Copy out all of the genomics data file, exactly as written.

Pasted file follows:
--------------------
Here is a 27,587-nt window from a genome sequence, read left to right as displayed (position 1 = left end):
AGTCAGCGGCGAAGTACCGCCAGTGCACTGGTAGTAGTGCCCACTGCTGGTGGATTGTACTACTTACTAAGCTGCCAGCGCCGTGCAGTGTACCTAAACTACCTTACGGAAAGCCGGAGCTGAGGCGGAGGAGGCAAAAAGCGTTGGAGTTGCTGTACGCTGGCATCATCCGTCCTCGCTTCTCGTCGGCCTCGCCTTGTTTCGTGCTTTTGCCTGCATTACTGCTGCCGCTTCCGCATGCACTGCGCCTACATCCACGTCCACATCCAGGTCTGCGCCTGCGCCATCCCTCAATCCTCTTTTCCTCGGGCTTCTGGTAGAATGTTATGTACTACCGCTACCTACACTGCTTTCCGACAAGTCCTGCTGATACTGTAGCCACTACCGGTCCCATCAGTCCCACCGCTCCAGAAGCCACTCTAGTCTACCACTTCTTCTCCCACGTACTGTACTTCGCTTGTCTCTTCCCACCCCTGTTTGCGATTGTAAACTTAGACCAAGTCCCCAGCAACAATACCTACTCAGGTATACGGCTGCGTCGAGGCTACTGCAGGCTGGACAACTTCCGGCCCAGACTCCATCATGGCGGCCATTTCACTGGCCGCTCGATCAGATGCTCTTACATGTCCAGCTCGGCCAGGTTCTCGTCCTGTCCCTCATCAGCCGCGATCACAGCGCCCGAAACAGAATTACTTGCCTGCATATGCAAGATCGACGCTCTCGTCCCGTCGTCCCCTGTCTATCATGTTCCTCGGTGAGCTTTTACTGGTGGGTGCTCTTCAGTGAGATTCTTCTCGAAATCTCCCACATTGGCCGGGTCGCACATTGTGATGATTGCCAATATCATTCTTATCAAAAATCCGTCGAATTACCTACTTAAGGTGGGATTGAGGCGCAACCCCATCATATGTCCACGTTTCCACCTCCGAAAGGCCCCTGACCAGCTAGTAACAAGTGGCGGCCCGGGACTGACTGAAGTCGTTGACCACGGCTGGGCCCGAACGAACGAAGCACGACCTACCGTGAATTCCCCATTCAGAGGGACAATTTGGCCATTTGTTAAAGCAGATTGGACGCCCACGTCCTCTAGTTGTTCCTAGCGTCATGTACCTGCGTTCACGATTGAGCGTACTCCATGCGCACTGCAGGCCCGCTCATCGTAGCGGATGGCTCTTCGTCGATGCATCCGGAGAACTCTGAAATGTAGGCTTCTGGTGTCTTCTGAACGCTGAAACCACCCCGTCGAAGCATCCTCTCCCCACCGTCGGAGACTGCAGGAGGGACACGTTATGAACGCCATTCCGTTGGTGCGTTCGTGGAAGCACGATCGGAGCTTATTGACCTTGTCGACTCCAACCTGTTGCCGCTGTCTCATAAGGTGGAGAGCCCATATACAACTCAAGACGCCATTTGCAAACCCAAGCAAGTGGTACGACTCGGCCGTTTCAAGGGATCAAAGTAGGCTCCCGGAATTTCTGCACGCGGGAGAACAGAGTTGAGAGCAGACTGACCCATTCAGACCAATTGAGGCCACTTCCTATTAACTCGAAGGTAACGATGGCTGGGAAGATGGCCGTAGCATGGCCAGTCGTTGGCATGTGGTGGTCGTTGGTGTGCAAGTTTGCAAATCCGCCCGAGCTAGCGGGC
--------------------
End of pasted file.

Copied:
Here is a 27,587-nt window from a genome sequence, read left to right as displayed (position 1 = left end):
AGTCAGCGGCGAAGTACCGCCAGTGCACTGGTAGTAGTGCCCACTGCTGGTGGATTGTACTACTTACTAAGCTGCCAGCGCCGTGCAGTGTACCTAAACTACCTTACGGAAAGCCGGAGCTGAGGCGGAGGAGGCAAAAAGCGTTGGAGTTGCTGTACGCTGGCATCATCCGTCCTCGCTTCTCGTCGGCCTCGCCTTGTTTCGTGCTTTTGCCTGCATTACTGCTGCCGCTTCCGCATGCACTGCGCCTACATCCACGTCCACATCCAGGTCTGCGCCTGCGCCATCCCTCAATCCTCTTTTCCTCGGGCTTCTGGTAGAATGTTATGTACTACCGCTACCTACACTGCTTTCCGACAAGTCCTGCTGATACTGTAGCCACTACCGGTCCCATCAGTCCCACCGCTCCAGAAGCCACTCTAGTCTACCACTTCTTCTCCCACGTACTGTACTTCGCTTGTCTCTTCCCACCCCTGTTTGCGATTGTAAACTTAGACCAAGTCCCCAGCAACAATACCTACTCAGGTATACGGCTGCGTCGAGGCTACTGCAGGCTGGACAACTTCCGGCCCAGACTCCATCATGGCGGCCATTTCACTGGCCGCTCGATCAGATGCTCTTACATGTCCAGCTCGGCCAGGTTCTCGTCCTGTCCCTCATCAGCCGCGATCACAGCGCCCGAAACAGAATTACTTGCCTGCATATGCAAGATCGACGCTCTCGTCCCGTCGTCCCCTGTCTATCATGTTCCTCGGTGAGCTTTTACTGGTGGGTGCTCTTCAGTGAGATTCTTCTCGAAATCTCCCACATTGGCCGGGTCGCACATTGTGATGATTGCCAATATCATTCTTATCAAAAATCCGTCGAATTACCTACTTAAGGTGGGATTGAGGCGCAACCCCATCATATGTCCACGTTTCCACCTCCGAAAGGCCCCTGACCAGCTAGTAACAAGTGGCGGCCCGGGACTGACTGAAGTCGTTGACCACGGCTGGGCCCGAACGAACGAAGCACGACCTACCGTGAATTCCCCATTCAGAGGGACAATTTGGCCATTTGTTAAAGCAGATTGGACGCCCACGTCCTCTAGTTGTTCCTAGCGTCATGTACCTGCGTTCACGATTGAGCGTACTCCATGCGCACTGCAGGCCCGCTCATCGTAGCGGATGGCTCTTCGTCGATGCATCCGGAGAACTCTGAAATGTAGGCTTCTGGTGTCTTCTGAACGCTGAAACCACCCCGTCGAAGCATCCTCTCCCCACCGTCGGAGACTGCAGGAGGGACACGTTATGAACGCCATTCCGTTGGTGCGTTCGTGGAAGCACGATCGGAGCTTATTGACCTTGTCGACTCCAACCTGTTGCCGCTGTCTCATAAGGTGGAGAGCCCATATACAACTCAAGACGCCATTTGCAAACCCAAGCAAGTGGTACGACTCGGCCGTTTCAAGGGATCAAAGTAGGCTCCCGGAATTTCTGCACGCGGGAGAACAGAGTTGAGAGCAGACTGACCCATTCAGACCAATTGAGGCCACTTCCTATTAACTCGAAGGTAACGATGGCTGGGAAGATGGCCGTAGCATGGCCAGTCGTTGGCATGTGGTGGTCGTTGGTGTGCAAGTTTGCAAATCCGCCCGAGCTAGCGGGC